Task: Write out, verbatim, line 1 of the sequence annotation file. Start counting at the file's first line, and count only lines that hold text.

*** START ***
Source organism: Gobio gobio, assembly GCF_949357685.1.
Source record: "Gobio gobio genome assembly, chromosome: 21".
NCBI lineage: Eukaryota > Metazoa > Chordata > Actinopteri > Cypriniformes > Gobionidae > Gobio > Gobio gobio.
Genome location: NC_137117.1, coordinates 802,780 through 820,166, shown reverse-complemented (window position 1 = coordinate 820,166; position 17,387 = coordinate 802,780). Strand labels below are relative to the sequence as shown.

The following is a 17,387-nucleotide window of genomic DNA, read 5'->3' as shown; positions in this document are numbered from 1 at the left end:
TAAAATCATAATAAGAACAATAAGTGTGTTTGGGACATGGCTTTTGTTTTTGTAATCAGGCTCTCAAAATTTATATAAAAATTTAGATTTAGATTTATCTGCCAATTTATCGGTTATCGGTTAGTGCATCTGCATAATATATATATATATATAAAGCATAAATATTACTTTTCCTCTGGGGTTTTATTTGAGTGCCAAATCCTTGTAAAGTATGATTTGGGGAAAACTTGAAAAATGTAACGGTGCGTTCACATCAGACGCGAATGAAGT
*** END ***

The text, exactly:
Source organism: Gobio gobio, assembly GCF_949357685.1.